Kensak speaks at assessment conference

Dr. Michael Kensak, director of integrative general education and professor of English and German at Northwestern College, recently presented a workshop at the 2013 Assessment Institute in Indianapolis. The annual conference, hosted by Indiana University-Purdue University Indianapolis, focuses on outcomes assessment in higher education and is widely attended by department chairs, deans and college presidents.

Kensak’s presentation, entitled “Grassroots General Education Assessment,” described the challenges of effective cross-departmental faculty communication during the development of a new general education assessment plan at Northwestern.

Ten discussions were held to facilitate campus-wide conversations about student learning objectives. After reading “Assessing General Education Programs” by Mary Allen and reflecting on Northwestern’s unique campus environment, Kensak and his colleagues were able to identify six potential obstacles to successful communication, including competing agendas and resistance to change. “Professors, who are experts in their fields, have historically been more reluctant than other professionals to collaborate with their colleagues,” explains Kensak. “The experiences of the 16 professors teaching a common First-Year Seminar, however, have demonstrated that collaboration can be richly rewarding.”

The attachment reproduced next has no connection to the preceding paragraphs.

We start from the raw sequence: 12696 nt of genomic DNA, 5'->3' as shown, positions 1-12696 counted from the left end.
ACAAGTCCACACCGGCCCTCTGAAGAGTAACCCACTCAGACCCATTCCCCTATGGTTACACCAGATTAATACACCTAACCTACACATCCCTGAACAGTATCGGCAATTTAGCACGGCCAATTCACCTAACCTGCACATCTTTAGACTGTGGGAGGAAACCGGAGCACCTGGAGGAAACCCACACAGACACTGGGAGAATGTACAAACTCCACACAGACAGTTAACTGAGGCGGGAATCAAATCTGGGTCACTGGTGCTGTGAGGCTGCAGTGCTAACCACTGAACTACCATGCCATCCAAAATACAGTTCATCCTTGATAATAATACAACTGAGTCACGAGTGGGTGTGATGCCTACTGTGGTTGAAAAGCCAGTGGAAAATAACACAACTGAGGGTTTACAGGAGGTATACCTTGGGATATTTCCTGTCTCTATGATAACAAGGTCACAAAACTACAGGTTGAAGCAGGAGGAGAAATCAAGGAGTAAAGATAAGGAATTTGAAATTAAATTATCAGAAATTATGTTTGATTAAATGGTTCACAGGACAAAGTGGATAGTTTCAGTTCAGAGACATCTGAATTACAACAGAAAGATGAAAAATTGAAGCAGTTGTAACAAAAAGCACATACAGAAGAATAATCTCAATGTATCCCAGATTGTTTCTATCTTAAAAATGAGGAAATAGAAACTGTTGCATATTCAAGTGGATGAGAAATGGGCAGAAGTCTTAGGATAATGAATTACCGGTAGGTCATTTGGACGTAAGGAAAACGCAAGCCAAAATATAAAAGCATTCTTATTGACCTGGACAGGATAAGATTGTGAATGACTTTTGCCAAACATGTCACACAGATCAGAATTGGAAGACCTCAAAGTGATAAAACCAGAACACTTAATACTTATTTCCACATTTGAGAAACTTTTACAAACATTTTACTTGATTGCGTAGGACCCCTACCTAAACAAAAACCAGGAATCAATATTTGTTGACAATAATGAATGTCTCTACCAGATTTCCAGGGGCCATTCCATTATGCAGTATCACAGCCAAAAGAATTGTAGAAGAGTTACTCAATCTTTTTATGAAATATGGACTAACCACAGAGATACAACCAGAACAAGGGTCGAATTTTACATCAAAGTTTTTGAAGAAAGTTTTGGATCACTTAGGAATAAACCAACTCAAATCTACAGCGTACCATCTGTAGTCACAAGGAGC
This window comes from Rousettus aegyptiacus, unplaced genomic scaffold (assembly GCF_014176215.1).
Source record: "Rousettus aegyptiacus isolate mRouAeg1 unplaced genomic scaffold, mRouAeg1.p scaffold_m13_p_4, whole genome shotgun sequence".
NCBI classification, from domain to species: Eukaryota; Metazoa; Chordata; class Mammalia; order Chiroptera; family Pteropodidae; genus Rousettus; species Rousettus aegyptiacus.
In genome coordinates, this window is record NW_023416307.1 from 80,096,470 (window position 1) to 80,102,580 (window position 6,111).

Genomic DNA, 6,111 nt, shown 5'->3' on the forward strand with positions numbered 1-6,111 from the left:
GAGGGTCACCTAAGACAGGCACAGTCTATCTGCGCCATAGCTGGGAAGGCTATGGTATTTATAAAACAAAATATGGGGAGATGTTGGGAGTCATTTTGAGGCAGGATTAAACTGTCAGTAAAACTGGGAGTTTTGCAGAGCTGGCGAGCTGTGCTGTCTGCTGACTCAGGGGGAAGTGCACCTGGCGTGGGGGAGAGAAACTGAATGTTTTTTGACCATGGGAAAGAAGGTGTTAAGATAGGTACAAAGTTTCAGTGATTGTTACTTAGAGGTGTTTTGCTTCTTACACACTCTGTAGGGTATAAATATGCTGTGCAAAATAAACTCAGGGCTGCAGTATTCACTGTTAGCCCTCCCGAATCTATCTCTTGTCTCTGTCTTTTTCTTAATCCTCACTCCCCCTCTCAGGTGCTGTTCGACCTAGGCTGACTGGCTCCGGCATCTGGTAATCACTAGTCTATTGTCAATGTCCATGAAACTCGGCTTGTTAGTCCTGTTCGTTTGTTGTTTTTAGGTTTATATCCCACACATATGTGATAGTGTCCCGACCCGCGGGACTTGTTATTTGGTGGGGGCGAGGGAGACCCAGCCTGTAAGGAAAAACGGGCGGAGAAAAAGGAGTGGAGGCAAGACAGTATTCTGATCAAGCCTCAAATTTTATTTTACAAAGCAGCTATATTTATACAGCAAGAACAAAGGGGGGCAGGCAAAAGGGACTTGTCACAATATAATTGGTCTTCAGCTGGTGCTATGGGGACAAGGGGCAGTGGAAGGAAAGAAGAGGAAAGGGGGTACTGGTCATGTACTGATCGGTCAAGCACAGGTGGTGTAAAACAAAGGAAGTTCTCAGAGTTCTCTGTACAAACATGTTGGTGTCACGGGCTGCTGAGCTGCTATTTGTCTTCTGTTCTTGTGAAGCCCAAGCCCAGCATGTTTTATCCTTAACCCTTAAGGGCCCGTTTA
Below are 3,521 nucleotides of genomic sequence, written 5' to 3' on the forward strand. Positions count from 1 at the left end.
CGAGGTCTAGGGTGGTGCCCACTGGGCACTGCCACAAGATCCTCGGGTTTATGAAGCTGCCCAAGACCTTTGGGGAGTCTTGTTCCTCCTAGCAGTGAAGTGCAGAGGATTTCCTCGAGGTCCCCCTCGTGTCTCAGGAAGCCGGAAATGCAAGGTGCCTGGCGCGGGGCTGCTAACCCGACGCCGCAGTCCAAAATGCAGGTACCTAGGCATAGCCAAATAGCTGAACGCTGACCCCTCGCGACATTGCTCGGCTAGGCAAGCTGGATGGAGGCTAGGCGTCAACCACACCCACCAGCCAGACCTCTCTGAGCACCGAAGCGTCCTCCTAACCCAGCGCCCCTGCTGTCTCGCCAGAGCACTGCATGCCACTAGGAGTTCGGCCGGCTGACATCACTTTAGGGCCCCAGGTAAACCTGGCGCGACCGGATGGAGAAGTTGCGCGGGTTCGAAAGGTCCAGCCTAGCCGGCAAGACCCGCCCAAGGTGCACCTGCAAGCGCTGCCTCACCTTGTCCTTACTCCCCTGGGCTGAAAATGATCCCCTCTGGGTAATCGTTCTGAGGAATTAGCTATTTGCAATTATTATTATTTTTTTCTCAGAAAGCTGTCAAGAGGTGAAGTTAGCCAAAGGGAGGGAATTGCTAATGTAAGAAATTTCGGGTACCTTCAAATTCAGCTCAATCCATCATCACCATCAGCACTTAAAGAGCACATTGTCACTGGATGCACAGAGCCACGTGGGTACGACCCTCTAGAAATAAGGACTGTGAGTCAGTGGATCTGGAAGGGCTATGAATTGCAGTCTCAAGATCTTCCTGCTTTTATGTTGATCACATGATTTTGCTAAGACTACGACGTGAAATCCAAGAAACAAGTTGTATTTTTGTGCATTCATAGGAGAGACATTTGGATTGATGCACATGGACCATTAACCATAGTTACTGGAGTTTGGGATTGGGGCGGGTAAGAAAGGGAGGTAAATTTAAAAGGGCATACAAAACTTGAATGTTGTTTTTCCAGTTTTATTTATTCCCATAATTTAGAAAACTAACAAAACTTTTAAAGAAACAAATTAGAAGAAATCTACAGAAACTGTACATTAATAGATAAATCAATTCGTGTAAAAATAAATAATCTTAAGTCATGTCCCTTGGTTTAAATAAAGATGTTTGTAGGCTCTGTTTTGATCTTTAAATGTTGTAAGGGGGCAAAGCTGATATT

Kensak’s conference presentation described the institutional processes and rhetorical approaches that helped facilitate faculty collaboration. “My focus was on strategies for building consensus among groups with different perspectives and interests,” says Kensak. “I paid attention to the language of invitation and to celebrating the resources and expertise that each member of our faculty brought to the conversation.” Attendees were also presented with strategies for increasing faculty buy-in to general education assessments at their home institutions.

A member of Northwestern’s faculty since 1999, Kensak earned degrees in German and music from Princeton University and a doctorate in English from Vanderbilt. His work has appeared in numerous journals, including The Chaucer Review, Studies in Philology and Philological Quarterly.